Based on this, here is how I like to celebrate Módraniht.

If your rite is attended by others outside of those who live under the same roof with you, ask them to turn off all lights in their homes before they come to the rite you’re hosting.

Some groups let the children decorate the Yule Log before it is set ablaze, using 100% natural fiber ribbons, construction paper cut outs, etc. This is a great activity to do before ritual if you wish too. 

Have prepared enough candles so everyone in attendance has one. 

Set up your ritual area: including prepping the area for the yulelog (ash removal, fire extinguisher/water/sand in reach, adding tender, etc.), an altar with any representations you may wish to include of the Disir / Idis / Matrons upon it, and any and all offerings. A traditional disablot would feature an animal sacrifice, but that’s not always practical today (especially with so many of us no longer raising and slaughtering livestock ourselves). But you can make sure there is still food and drink on the altar to give in offering. Remember, if you have come together for a feast even pot luck style, the powers (in this case the Disir) should always be fed first before any person. Historically, the feasting occurs after ritual (as the animal sacrifice would have portions cooked for those gathered). With small kids, or people who may have medical conditions it’s ok to have snacks, but always remember the Gods and ancestors are served first especially when you come together for ritual. So you open a bag of chips, put some on a plate for the powers, before any humans grab one to munch. (Save the big feast and the most special treats for after the rite). 

Before you begin, please take a moment to address everyone present about how the rite will go, expectations on behavior and ritual etiquette, and allow them to ask questions. All too often I have seen newcomers given no warning, and then they make horrendous faux pas. A good host (or their representative) helps to set people at ease. Taking a few moments to explain things is such an easy preventative measure to take from offending a holy power. This is a great opportunity to teach about the Disir, the Matrons, some of our traditions with Yule, etc. Then I recommend one last comfort break for everyone before it’s time for ritual. 

This ritual presumes you are doing a faining, not a blot with animal sacrifice.

The Ritual

Extinguish all light (electrical, fire, candles, etc.).  Allow darkness to descend and give pause to it in silent observance by all. After that pause (approximately a minute or so, adapt to your gathering by what seems best) then set your yule log alight (with some means of firestarter). You can do this very traditionally, or make it easier on yourself with a lighter.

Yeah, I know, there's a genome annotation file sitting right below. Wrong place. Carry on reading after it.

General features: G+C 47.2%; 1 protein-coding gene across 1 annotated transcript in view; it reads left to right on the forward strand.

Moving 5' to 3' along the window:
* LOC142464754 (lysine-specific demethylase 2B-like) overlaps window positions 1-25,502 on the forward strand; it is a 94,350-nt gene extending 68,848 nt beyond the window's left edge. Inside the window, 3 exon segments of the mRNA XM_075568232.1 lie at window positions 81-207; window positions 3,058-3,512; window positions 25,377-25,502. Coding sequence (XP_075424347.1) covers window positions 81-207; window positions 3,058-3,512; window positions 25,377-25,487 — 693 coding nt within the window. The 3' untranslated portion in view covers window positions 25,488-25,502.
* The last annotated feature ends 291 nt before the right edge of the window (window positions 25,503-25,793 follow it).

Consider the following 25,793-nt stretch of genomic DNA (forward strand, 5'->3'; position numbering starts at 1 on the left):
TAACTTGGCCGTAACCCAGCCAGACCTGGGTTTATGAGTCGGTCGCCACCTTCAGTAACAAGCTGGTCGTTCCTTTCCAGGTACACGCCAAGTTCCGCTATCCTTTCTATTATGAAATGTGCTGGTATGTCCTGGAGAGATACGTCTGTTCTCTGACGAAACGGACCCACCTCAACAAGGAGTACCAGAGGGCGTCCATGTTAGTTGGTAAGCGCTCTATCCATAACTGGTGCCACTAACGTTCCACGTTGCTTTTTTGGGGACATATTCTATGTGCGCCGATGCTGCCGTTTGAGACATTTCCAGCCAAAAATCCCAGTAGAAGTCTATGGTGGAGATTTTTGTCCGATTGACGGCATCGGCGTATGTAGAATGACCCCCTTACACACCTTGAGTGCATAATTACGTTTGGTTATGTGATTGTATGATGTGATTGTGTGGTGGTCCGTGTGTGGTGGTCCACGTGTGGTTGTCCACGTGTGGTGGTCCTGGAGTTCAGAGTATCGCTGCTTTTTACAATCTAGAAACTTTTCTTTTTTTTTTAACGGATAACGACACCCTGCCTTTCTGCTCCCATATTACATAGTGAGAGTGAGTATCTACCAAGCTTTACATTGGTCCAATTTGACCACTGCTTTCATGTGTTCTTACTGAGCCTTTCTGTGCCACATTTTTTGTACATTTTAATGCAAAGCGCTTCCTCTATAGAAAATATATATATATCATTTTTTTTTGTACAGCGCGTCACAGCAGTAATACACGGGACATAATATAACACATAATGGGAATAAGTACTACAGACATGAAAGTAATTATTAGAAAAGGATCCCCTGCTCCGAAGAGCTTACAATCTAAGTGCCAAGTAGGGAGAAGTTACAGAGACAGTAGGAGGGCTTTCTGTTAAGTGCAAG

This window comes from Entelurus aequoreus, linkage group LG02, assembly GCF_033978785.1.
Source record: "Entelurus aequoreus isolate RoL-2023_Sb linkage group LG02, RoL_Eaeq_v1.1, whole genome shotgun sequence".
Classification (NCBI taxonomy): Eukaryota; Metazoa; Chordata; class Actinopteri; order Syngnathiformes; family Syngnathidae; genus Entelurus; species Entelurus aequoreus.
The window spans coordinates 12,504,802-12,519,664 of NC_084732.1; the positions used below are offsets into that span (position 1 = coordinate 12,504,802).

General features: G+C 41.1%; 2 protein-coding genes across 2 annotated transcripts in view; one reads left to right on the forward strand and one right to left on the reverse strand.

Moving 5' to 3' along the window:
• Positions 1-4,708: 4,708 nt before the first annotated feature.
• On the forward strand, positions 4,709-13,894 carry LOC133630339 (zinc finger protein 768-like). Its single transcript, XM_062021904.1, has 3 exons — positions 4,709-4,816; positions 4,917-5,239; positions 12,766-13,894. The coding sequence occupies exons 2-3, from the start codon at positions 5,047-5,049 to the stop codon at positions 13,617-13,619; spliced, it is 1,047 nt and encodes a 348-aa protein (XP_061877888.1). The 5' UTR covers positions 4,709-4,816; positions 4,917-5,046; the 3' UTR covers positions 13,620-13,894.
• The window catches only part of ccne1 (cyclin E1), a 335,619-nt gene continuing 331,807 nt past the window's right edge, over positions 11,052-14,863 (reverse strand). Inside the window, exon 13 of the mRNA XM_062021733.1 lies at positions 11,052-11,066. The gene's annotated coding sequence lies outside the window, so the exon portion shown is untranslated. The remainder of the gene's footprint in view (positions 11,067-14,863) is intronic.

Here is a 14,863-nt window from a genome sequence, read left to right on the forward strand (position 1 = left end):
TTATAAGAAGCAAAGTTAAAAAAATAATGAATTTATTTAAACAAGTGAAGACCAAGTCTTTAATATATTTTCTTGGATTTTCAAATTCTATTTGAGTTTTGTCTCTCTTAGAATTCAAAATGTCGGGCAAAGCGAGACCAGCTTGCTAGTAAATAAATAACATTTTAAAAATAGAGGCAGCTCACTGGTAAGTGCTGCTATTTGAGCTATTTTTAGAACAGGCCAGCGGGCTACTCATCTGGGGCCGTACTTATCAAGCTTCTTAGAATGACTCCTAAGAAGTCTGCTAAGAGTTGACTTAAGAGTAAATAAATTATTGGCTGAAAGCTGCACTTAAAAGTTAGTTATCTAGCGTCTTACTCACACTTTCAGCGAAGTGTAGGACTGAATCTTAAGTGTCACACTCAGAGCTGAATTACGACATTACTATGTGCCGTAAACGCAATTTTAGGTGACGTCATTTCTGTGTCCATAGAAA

The host or gythia(or godhi), then will light a candle from the yule log, then precede to walk the boundaries of the ritual space to hallow. I would invoke Sunna that her light may follow you and ward away the darkness, and shine blessings and protections upon you and all those assembled. Many invoke Thor for hallowing, but for Mother’s Night I like to keep the energy to the female powers. I went with Sunna because the solstice is in part a time sacred to her. The flame of a candle can be perceived as a microcosm of the flames of the sun. You could just as easily choose another female power that is appropriate for your group: Frau Holle, Berchta, Freya, Frigga, etc. 

After the host/gythia has hallowed and warded the space, return to the altar. 

The sacred drink (mead, or some other beverage to stand for it) should be poured into the mead cup/horn and the invocation should be said to start things off. Pour from the cup/horn into a special vessel like a blot bowl for it in offering to the gods, part of this liquid will be used to dip a branch in and anoint blessings on the altar, offerings, and blessings upon those gathered.  [If you plan to do OPTION 2 below, don’t pour it all out. Pre-plan so there’s either a designated helper to bear the horn or cup, or there’s a means to have it stowed on the altar without it splashing everywhere. Keep some in the original bottle to pour more into the horn/cup if needed.]



  • Now hand out candles to everyone in attendance, and from the candle lit by the yule log, light everyone’s candles.
  • Then offerings are set afire on the yule log. I especially like to use fragrances like dried lavender, clover, etc. I’ll actually collect dried blossoms I’ve had from throughout the year and save them for the rite. I’ve even burned in offering before needlepoint that I crafted for them. Anything you go to burn should be natural and free of harmful chemicals. Maybe you have jewelry you want to offer, or some other item? Those can be buried as long as they’re made of components that wont poison the land or ground water. Libations poured out (not in the fire or you’ll douse the flames). 
  • Collectively everyone can recite the prayer above, or the host/gythia can lead the prayer but prompt everyone (call and response style) into a ‘Hail the Mothers’. You can end it there and move on, or you can tack on OPTION 1b.